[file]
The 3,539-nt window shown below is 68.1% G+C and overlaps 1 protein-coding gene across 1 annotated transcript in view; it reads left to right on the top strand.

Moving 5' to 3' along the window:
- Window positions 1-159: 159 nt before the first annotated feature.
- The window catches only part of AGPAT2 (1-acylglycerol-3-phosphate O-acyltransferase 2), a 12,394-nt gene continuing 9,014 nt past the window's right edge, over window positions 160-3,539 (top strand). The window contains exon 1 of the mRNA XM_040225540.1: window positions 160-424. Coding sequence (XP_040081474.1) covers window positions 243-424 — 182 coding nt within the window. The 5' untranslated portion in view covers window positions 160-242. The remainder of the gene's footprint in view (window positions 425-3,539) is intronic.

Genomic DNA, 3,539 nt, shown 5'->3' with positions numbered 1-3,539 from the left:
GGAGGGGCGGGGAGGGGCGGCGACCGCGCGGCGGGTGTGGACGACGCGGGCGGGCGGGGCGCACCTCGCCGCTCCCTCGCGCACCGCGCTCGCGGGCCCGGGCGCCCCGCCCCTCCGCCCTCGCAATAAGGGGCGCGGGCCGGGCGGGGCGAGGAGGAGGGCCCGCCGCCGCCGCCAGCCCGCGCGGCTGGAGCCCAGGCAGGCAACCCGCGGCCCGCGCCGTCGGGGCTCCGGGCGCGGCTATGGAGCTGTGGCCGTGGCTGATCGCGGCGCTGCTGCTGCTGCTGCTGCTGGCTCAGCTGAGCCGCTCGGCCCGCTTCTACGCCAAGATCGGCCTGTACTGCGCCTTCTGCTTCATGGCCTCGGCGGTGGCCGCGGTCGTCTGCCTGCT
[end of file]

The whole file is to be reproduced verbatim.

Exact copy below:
The 3,539-nt window shown below is 68.1% G+C and overlaps 1 protein-coding gene across 1 annotated transcript in view; it reads left to right on the top strand.

Moving 5' to 3' along the window:
- Window positions 1-159: 159 nt before the first annotated feature.
- The window catches only part of AGPAT2 (1-acylglycerol-3-phosphate O-acyltransferase 2), a 12,394-nt gene continuing 9,014 nt past the window's right edge, over window positions 160-3,539 (top strand). The window contains exon 1 of the mRNA XM_040225540.1: window positions 160-424. Coding sequence (XP_040081474.1) covers window positions 243-424 — 182 coding nt within the window. The 5' untranslated portion in view covers window positions 160-242. The remainder of the gene's footprint in view (window positions 425-3,539) is intronic.

Genomic DNA, 3,539 nt, shown 5'->3' with positions numbered 1-3,539 from the left:
GGAGGGGCGGGGAGGGGCGGCGACCGCGCGGCGGGTGTGGACGACGCGGGCGGGCGGGGCGCACCTCGCCGCTCCCTCGCGCACCGCGCTCGCGGGCCCGGGCGCCCCGCCCCTCCGCCCTCGCAATAAGGGGCGCGGGCCGGGCGGGGCGAGGAGGAGGGCCCGCCGCCGCCGCCAGCCCGCGCGGCTGGAGCCCAGGCAGGCAACCCGCGGCCCGCGCCGTCGGGGCTCCGGGCGCGGCTATGGAGCTGTGGCCGTGGCTGATCGCGGCGCTGCTGCTGCTGCTGCTGCTGGCTCAGCTGAGCCGCTCGGCCCGCTTCTACGCCAAGATCGGCCTGTACTGCGCCTTCTGCTTCATGGCCTCGGCGGTGGCCGCGGTCGTCTGCCTGCT